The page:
It seems that almost everyone shopping for a sofa thinks about getting a sectional. We sell lots of beautiful sectionals and it’s no wonder—they’re great for solving a variety of space planning issues and offer lots of seating. But they aren’t always the best solution. That’s what this post is all about—we’re going to help you decide if you actually need a sectional and, if you do, what type to buy. (If you haven’t read our blog about the terms used when describing sectionals, start there!) (more…)
Shopping for a sectional can be like navigating a foreign land: There are a lot of unfamiliar terms and if you mix them up, you’ll end up facing the wrong way. A sectional is a sofa that comes in, you guessed it, sections. It’s typically two pieces, but can be more than that if you add in seats or come up with a more unique layout. Learning the following sectional lingo will help ensure you get the right pieces to create the layout that’s best for you. And once you figure that out, head over to thestatedhome.com to shop our selection! (more…)
We’ve done a lot of talking about what you should look for in a sofa, but it’s just as important to know what features you should stay far away from. Consider the following our “avoid at all cost” rules—spot them on a sofa and leave it at the store. And if you want to make your sofa shopping experience super easy, head over to thestatedhome.com for our selection of gorgeous sofas.
If you’ve ever had a well-loved sweater, you’re probably familiar with pilling – those tiny little fuzz balls that appear on the surface and make it look less-than-new. But pilling isn’t just something that ruins sweaters, it can also fuzz up sofas upholstered in certain fabrics.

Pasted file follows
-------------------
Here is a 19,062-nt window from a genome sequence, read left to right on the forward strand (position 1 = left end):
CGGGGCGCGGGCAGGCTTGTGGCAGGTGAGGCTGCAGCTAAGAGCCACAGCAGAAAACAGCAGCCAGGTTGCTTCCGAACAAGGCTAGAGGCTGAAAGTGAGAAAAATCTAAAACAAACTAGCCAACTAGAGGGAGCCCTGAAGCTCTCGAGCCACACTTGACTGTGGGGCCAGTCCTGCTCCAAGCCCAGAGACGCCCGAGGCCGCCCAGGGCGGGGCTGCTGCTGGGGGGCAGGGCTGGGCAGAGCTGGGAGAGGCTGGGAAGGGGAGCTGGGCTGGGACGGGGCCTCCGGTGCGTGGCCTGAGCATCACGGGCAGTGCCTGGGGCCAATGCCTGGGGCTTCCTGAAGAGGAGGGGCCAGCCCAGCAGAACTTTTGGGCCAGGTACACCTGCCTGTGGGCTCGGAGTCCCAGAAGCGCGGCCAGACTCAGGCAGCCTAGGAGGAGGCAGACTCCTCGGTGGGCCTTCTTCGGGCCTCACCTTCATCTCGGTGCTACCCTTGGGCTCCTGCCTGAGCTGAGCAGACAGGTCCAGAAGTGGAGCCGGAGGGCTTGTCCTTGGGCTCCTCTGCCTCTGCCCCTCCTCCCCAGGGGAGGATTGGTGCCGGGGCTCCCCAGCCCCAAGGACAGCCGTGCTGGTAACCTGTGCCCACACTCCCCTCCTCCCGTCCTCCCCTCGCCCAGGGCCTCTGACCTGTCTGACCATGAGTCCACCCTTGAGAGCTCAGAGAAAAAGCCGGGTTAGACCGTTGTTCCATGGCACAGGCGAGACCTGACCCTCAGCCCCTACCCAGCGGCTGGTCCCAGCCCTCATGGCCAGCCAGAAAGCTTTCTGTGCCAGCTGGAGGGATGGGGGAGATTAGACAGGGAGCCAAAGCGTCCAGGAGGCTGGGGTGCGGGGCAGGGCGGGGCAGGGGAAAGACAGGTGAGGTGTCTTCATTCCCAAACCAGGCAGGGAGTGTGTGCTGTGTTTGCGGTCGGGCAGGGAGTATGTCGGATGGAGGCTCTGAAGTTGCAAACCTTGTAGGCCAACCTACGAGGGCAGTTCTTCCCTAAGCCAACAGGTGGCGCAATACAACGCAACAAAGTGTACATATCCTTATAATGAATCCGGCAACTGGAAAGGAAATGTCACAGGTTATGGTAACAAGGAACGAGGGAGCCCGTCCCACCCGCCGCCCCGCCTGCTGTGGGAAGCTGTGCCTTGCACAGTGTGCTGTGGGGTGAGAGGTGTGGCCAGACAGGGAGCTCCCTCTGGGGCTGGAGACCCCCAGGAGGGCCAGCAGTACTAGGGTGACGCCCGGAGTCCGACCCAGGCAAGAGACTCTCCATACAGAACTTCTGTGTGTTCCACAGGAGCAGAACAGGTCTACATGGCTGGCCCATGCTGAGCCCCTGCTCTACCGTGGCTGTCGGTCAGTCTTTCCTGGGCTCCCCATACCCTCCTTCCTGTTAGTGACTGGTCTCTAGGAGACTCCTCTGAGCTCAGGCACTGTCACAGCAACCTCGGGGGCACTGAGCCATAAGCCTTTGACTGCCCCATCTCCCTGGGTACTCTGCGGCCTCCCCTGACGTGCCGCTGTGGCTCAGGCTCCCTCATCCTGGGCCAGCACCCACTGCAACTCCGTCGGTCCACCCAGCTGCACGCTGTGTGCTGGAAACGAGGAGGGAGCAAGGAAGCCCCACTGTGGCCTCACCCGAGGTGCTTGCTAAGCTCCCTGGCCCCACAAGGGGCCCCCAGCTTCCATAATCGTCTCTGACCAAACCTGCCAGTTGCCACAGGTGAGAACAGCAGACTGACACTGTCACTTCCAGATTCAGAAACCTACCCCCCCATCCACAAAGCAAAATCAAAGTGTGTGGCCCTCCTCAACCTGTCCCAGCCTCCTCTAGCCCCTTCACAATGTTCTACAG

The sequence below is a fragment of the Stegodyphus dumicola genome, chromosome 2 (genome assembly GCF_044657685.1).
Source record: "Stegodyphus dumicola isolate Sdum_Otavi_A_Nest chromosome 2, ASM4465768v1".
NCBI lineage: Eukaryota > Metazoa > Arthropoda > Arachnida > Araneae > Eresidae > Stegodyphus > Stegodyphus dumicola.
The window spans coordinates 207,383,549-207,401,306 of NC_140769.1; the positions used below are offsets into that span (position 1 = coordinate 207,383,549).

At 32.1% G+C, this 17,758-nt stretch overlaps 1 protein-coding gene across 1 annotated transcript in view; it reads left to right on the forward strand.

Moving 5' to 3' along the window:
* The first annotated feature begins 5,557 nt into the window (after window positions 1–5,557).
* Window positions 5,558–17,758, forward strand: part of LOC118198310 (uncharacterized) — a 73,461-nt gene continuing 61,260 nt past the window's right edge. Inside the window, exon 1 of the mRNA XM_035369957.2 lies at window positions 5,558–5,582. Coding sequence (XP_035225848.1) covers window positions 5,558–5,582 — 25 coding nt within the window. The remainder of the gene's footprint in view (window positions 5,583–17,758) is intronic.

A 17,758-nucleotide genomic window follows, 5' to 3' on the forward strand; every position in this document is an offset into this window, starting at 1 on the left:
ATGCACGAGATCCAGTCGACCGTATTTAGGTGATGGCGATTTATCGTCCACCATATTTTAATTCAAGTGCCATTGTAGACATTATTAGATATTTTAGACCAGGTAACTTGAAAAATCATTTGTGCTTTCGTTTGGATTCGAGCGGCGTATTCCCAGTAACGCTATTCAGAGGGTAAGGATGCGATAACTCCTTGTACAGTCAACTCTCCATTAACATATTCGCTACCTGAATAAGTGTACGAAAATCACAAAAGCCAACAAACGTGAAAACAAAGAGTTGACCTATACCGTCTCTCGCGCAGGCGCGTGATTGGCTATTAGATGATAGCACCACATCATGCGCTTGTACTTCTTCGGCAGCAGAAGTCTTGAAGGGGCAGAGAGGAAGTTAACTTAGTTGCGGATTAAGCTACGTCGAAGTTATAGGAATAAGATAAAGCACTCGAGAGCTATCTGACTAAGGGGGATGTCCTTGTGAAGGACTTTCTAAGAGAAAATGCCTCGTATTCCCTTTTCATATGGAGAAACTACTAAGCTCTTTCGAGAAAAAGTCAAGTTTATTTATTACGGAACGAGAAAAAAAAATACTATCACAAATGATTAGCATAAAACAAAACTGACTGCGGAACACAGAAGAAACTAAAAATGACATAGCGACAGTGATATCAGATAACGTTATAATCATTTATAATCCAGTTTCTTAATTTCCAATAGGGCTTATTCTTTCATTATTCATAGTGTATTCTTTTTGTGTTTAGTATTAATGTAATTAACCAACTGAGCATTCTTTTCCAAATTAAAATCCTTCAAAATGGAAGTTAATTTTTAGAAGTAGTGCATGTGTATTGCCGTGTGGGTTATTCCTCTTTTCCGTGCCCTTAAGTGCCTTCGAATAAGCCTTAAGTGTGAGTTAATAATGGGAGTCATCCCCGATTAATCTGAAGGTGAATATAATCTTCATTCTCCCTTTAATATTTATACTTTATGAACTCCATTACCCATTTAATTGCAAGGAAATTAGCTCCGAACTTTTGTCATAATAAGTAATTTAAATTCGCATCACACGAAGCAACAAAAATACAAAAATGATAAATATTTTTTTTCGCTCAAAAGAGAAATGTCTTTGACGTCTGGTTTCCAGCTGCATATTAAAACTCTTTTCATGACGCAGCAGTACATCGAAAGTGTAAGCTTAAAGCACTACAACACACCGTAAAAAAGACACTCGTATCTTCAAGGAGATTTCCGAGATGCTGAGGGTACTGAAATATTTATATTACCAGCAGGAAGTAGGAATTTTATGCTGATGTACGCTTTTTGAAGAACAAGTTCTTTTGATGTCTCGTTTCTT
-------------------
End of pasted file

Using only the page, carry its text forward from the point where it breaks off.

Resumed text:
Pilling occurs when loose fibers in the fabric move out to the surface (it’s just a natural tendency fabric has). Once there, friction twists them into small balls—more commonly known as pills.
One of the more irritating things about the pills is that you can’t just vacuum them off—they get twisted together with fibers that are still secured to the fabric and hold on tight. (Don’t worry, we’ll talk about how to get rid of them later.) The only way you can really avoid this is to never use your furniture—and who wants to do that?
On the bright side, pilling doesn’t mean your fabric is wearing out before its time. You won’t start to see bald spots or notice thinning areas. It’s just something that happens with new fabric. Before long, the excess fibers eventually stop floating to the top. Also take heart knowing that pilling happens in one form or another to almost all fabrics.
We expected to really enjoy our recent visit to Seattle, thanks to its fresh seafood and coffee on every corner, but we didn’t realize all the places there would be to find American-made items. Seattle isn’t just the birthplace of national brands like Filson and Herbivore Botanicals, but it’s also full of expertly curated boutiques featuring a lot of other, less-known brands. We’ve got your must-shop places here along with a few other recommendations to make sure you eat well along the way. (more…)
Our selection of beautiful dining tables are ready for a lifetime of yummy dinners—but how do you keep them looking like new? This is definitely one of those cases where less is more. Just follow a few simple guidelines and resist the temptation to start spraying the wood-care products you see advertised on TV. Also, as a quick note, the below doesn’t work for wood furniture that’s been painted or has an oil finish. (more…)